Kenya presses for a new climate treaty
Updated: 2011-12-04 09:13
NAIROBI - The establishment of a legally binding treaty to curb carbon emissions is a key priority among developing countries attending the ongoing climate talks in Durban, South Africa.
The African group of negotiators in Durban has maintained a common position that developed countries commit to greater emission reductions.
"Kenya has joined community of nations to negotiate holistic approaches that address climate change. We have linked up with global processes that seek solution to global warming," Kenya's Permanent Secretary in the Ministry of Environment and Mineral Resources, Ali Mohammed told Xinhua in a recent interview.
"Kenya is urging the international community to accelerate the process towards a new climate treaty to replace Kyoto Protocol," Mohammed said.
He revealed that the East African Country has developed a position paper to be presented in the ongoing Durban climate talks.
Mohammed clarified that like other developing nations, Kenya is keen on the establishment of a "legally binding framework to limit green house gases."
He said Kenya's negotiators at Durban will however use diplomacy to mobilize developing nations to lobby for a post Kyoto framework that caters for their interests.
"We are vulnerable to climate change impacts as evidenced by frequency of droughts, floods and tropical diseases. Kenya calls for a new treaty to reduce emissions within a legally binding framework," Mohammed said.
He stressed that a new climate treaty must be based on compelling scientific evidence on rising temperatures and their impact to vulnerable nations.
"Kenya will negotiate with big powers and convince them that the country's vulnerability is high despite not being a least developed country," Mohammed said.
The East African largest economy will negotiate for new financing to establish climate adaptation and mitigation programs.
"Reduced Emissions on Deforestation and Degradation (REDD) mechanism has the greatest potential in Kenya. Kenya insists that REDD should be part of funding mechanism," he said.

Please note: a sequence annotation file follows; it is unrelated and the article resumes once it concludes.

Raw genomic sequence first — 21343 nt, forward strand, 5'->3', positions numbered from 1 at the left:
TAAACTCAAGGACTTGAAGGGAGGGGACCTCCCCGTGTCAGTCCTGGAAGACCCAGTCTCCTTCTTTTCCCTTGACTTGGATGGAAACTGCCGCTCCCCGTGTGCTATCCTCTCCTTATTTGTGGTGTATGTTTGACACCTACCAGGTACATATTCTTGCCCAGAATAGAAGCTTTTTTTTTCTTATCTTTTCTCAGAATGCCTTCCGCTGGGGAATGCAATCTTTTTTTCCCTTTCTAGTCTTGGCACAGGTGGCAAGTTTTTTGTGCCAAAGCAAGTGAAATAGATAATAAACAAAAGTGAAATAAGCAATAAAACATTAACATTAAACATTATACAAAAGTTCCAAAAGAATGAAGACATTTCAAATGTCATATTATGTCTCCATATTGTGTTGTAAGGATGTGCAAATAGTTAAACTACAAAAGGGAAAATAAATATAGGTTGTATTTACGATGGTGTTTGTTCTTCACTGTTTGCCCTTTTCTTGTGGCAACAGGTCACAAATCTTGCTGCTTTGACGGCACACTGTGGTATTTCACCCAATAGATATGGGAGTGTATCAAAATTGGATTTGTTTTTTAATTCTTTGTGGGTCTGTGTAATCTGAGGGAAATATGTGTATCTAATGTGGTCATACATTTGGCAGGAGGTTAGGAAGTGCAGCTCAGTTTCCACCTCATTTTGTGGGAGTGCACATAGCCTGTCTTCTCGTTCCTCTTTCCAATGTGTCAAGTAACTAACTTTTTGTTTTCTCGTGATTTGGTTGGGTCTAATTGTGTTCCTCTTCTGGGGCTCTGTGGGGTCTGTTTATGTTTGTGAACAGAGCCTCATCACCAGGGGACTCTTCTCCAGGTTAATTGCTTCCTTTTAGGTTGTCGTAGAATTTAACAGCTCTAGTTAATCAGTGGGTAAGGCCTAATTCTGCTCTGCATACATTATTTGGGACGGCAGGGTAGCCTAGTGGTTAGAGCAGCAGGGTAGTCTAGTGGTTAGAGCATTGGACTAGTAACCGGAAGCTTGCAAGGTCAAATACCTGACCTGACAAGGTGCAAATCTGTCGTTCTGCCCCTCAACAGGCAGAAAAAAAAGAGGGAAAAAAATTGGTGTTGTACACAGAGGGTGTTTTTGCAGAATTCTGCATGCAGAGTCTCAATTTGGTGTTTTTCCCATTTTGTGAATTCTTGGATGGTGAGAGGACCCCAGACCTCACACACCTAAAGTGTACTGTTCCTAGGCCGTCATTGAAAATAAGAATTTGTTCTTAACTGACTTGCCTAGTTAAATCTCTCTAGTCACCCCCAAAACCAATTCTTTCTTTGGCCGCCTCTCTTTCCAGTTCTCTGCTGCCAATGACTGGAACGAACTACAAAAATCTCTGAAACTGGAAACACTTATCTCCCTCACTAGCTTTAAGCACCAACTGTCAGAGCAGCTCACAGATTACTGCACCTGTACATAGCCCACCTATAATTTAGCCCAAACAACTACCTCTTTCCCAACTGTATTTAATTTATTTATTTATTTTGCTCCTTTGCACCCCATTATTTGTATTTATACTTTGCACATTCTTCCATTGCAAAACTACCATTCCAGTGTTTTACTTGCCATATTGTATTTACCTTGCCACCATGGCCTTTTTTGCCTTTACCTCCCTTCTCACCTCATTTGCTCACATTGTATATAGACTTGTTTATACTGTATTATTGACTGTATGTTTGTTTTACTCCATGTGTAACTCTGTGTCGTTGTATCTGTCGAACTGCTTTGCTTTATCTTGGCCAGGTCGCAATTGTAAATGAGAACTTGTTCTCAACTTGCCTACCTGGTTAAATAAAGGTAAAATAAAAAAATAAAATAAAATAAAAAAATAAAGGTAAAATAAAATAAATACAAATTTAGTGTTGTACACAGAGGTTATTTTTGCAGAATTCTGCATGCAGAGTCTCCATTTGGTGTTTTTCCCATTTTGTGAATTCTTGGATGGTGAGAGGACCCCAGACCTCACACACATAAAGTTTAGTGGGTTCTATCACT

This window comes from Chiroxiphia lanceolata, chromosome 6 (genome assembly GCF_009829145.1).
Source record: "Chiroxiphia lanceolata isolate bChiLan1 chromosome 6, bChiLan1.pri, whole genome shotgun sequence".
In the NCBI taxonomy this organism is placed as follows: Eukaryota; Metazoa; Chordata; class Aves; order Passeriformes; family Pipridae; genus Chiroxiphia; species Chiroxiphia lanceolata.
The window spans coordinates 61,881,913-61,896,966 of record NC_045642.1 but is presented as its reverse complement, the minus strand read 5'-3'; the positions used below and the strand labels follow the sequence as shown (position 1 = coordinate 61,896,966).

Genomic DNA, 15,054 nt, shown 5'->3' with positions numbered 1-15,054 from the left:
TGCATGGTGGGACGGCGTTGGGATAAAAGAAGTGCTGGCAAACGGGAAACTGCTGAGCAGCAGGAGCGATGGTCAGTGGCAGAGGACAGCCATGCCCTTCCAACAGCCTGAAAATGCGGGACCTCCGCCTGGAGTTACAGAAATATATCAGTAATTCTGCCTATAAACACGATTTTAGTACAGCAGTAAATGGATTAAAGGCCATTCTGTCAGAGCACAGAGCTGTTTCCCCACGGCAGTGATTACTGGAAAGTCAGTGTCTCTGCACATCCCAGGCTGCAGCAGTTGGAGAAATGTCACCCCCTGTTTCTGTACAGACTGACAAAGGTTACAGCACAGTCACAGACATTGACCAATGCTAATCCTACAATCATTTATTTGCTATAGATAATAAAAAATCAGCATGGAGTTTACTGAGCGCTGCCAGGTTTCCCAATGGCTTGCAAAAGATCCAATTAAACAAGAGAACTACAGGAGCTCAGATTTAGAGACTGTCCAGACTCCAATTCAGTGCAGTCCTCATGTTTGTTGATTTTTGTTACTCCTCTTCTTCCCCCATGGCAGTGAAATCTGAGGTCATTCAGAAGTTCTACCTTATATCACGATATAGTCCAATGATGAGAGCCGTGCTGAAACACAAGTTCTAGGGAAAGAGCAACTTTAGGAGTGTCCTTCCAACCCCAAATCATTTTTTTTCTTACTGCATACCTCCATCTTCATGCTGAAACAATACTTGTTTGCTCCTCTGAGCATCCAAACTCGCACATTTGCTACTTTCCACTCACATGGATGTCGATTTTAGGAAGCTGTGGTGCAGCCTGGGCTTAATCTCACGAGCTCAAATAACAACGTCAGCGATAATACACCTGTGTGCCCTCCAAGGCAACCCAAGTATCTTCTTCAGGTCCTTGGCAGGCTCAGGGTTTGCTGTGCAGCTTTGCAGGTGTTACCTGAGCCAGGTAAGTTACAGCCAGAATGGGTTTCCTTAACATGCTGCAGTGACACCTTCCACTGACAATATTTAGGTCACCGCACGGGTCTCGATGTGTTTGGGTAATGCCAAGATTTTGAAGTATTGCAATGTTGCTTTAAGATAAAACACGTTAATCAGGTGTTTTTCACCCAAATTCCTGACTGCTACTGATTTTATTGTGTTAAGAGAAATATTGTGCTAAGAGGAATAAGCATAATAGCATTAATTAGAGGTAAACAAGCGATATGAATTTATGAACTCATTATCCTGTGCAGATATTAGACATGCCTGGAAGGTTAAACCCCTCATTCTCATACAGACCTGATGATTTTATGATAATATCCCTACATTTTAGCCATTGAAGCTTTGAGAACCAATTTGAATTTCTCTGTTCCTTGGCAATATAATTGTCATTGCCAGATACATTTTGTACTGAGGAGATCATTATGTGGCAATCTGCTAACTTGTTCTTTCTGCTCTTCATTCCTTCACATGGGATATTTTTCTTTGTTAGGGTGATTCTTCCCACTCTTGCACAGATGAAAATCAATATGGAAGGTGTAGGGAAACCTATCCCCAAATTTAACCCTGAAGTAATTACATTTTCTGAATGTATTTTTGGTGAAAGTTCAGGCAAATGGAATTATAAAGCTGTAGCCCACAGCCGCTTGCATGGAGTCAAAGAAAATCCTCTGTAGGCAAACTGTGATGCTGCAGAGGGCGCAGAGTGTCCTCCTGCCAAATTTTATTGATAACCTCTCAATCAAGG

"It will be difficult to get a post Kyoto agreement in Durban. Many of the critical players are not ready to accept an agreement with Kyoto architecture," Alexander Alusa, Climate Change Policy Advisor, at the Office of Kenya's Prime Minister told Xinhua.
"This means that they want a completely renegotiated agreement and they want the fast growing economies on board. These are key challenges. I am afraid that they are major challenges and I do not think there will be an agreement in Durban on these issues."
Alusa stressed that the interests of developing countries are critical to success or failure of the Durban talks.
"These interests are adaptation, technology development and transfer, capacity building most significantly finance to undertake all of the above," Alusa said.
"Additionally, as the most vulnerable countries, developing countries require that developed ones take on ambitious emission reduction targets to ensure that global warming does not exceed the 2 degree threshold as required by science."
Alusa warned that failure to agree on a new climate treaty to replace Kyoto protocol bodes ill for developing countries.
He clarified that "some progress is being made in the three areas of concern to developing countries that include adaptation, technology transfer and capacity development, except perhaps finance."
He said Kenyan negotiators had done enough groundwork to boost their bargaining clout at Durbant talks.
"Yes I believe Kenya prepared very well for the negotiations. Numerous workshops were held to ensure that our negotiators were up to speed on the issues and that a national position was in place prior to Durban conference," Alusa said.
Durban climate talks are a watershed moment for developing countries as they press for a bigger say in negotiations leading to a new treaty.
Richard Munang, Policy Advisor for the joint UNEP/UNDP Climate Change Adaptation and Development Program said that a new climate treaty is in the interest of developing economies.
"The Durban talks represents a critical moment in the international climate change negotiations and a defining opportunity for African leaders to chart the course towards outcomes that curb the rising threat of climate change to the African continent," Munang told Xinhua.
He added that a renegotiated Kyoto protocol will advance the interests and aspirations of developing countries bearing a huge toll of climate change impacts.
According to Munang, Durban talks will cover a wide range of key issues such as adaptation, forests and deforestation, technology transfer as well as a process to operationalize a new green climate fund.
"These will be the most difficult phase of the negotiations. Also at play is the way forward under the Kyoto Protocol, the question of how to raise and secure the funds needed for long-term climate financing, and the legal form of an agreed outcome. These unresolved issues will shape discussions in Durban."
Developing countries are pushing for a second commitment period for Annex 1 countries under Kyoto protocol to cover adequate global temperature goal and an adequate level of global emission reductions.
Munang reiterated that developing countries in Africa and Asia are keen on outcomes that emphasize stronger mitigation and finance commitments from developed countries.
"These countries are looking forward to outcomes that root for long-term financing under the Kyoto Protocol and operationalization of the green climate fund as well as technology transfer mechanism," Munang said.